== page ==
LAKE COMO – For any politician with statewide ambitions, the scene at the Monmouth County Democrats’ summer barbecue blast at Bar Anticipation in Lake Como on Wednesday night was a target-rich environment.
From North Jersey, Essex County Clerk Chris Durkin, Bloomfield Mayor Mike Venezia, West Orange Mayor Rob Parisi and Jersey City Democratic Chairman Sean “Sully” Thomas were in the house.
From down the Jersey Shore, Belmar Mayor Matt Doherty, Marlboro Mayor Jon Hornik, Lake Como Mayor Mike Ryan, Lake Como Council President Brian Wilton, Asbury Park Mayor Myra Campbell and Brick Township Mayor John Ducey were in full effect.
From across New Jersey, Burlington County Democratic Chairman Joe Andl, Monmouth County Democratic Chairman Vin Gopal, Ocean County Democratic Chairman Wyatt Earp, Morris County Democratic Chairman Chip Robinson, Somerset County Democratic Chairwoman Peg Schaffer, Sussex County Democratic Chairman Mike Busche and Warren County Democratic Chairman Tom Palmieri were all there, as was Mercer County Executive Brian Hughes.
The event itself was not just about fun, but fully focused on the most prominent North Jersey politico who took the trip down the Garden State Parkway on a summer evening: Jersey City Mayor Steven Fulop, who many observers feel is already locked in the early stages of a 2017 Democratic gubernatorial primary battle with State Senate President Steve Sweeney (D-3), South Jersey’s most prominent politician.
Fulop’s remarks, made after short speeches by state Assemblyman Troy Singleton (D-7) and Lawrence Mayor Cathleen Lewis, to the crowd of more than 350 revelers were brief. Expressing support for Democratic Monmouth County Freeholder candidates Giuseppe Grillo and Larry Luttrell, Fulop also spoke out in support of the evening’s host.
“I’ve literally seen [Vin Gopal] work until 1 a.m., 2 a.m., 3 a.m., countless hours working committed to progressive values,” Fulop said to applause. “I am 100 percent confident that we will elect two Democratic freeholders in November, and that is because of the leadership that you have right here.”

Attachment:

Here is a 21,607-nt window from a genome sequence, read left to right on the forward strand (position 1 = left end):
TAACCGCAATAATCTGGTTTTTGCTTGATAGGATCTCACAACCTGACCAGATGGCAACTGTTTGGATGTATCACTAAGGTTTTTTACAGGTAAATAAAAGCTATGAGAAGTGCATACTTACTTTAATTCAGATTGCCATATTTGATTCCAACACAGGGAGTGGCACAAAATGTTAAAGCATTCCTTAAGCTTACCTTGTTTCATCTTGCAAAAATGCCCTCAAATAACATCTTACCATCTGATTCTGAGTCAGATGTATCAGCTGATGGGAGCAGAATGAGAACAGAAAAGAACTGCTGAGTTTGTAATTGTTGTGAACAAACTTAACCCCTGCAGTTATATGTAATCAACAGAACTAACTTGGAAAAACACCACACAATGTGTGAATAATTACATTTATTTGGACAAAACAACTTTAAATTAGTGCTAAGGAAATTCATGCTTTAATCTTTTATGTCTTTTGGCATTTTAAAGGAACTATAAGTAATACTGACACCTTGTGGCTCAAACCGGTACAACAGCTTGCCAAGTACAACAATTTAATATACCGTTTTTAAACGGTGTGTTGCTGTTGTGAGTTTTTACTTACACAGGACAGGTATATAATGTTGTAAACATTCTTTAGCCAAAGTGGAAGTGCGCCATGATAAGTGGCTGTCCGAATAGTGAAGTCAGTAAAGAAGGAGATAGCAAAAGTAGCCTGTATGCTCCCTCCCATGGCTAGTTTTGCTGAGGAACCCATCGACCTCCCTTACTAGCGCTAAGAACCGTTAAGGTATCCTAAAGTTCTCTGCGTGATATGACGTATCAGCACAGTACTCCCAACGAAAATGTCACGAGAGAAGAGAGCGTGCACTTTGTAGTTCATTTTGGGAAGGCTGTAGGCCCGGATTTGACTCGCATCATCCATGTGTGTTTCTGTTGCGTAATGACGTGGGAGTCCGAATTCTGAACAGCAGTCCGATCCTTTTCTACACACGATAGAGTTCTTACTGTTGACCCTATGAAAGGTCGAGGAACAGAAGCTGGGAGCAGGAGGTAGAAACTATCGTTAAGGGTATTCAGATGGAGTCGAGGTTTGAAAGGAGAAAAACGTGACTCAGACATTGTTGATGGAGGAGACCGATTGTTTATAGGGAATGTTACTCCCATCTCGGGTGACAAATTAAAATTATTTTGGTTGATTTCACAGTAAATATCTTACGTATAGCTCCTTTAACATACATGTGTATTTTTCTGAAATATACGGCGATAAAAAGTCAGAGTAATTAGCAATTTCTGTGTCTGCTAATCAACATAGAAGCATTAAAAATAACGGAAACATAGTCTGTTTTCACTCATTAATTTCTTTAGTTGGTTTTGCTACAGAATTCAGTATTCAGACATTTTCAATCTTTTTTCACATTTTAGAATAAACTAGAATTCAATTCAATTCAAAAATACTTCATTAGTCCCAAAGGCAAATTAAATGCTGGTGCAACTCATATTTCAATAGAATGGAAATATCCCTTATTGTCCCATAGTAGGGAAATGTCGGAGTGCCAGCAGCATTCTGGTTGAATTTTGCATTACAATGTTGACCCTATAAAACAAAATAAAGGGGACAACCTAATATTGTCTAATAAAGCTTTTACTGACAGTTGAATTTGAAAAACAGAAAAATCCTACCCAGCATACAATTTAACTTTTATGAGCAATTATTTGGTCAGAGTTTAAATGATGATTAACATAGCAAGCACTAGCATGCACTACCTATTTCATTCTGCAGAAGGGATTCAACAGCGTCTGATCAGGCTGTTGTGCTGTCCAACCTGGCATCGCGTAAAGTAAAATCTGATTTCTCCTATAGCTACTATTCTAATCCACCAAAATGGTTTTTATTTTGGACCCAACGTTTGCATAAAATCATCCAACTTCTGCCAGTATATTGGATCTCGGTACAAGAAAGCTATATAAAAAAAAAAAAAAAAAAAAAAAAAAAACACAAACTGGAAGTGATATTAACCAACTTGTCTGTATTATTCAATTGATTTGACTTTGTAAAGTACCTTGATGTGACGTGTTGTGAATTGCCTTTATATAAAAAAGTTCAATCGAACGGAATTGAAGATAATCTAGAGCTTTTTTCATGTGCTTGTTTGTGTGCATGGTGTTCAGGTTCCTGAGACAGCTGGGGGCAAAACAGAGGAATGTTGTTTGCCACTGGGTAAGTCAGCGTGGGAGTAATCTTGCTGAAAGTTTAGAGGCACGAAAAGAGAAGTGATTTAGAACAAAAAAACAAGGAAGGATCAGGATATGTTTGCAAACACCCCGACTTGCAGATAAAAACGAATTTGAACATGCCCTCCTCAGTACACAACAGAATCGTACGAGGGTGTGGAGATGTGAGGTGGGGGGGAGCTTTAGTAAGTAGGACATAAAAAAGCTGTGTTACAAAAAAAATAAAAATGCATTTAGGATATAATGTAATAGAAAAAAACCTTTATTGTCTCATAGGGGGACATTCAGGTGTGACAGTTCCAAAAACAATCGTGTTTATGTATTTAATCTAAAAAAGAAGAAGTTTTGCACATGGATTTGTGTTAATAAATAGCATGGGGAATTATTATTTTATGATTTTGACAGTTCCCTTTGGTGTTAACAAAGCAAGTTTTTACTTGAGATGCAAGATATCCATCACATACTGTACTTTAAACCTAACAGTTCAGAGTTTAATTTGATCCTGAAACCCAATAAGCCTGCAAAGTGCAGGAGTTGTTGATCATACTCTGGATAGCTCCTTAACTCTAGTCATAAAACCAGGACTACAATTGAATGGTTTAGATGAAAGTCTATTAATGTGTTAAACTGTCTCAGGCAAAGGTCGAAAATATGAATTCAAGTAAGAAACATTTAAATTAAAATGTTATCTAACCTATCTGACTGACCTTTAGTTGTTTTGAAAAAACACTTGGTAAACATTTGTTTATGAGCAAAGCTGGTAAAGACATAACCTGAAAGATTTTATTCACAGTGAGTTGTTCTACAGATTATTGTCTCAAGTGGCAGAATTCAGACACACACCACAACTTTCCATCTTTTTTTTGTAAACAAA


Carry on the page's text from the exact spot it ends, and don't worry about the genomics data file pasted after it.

As the crowd drifted off to enjoy the open bar, Fulop took a break from a long conversation he was having with Hughes to tell PolitickerNJ.com why he rolled down to Monmouth.
“Who knows what I’m going to do, but relationships matter,” Fulop said. “Regardless of what I do, the stronger the Democratic Party is, the better. If I have some ability to make the party stronger, then that’s a positive. I feel that the two [Monmouth] Democratic freeholder candidates literally are at the edge, and with a little bit of a push, they’re going to win. And with Asbury Park and Neptune moving their elections to November for the first time, this is part of big change that’s happening here. Monmouth is becoming a force.
“Fortunately or unfortunately, depending how you look at the situation, Jersey City has migrated to Monmouth and Ocean,” Fulop added. “No matter where you go around here, so many people in Monmouth are from Jersey City and Bayonne. It’s good when you meet somebody and they say ‘My mom grew up on Ege Avenue in Jersey City.’ Again, relationships matter.”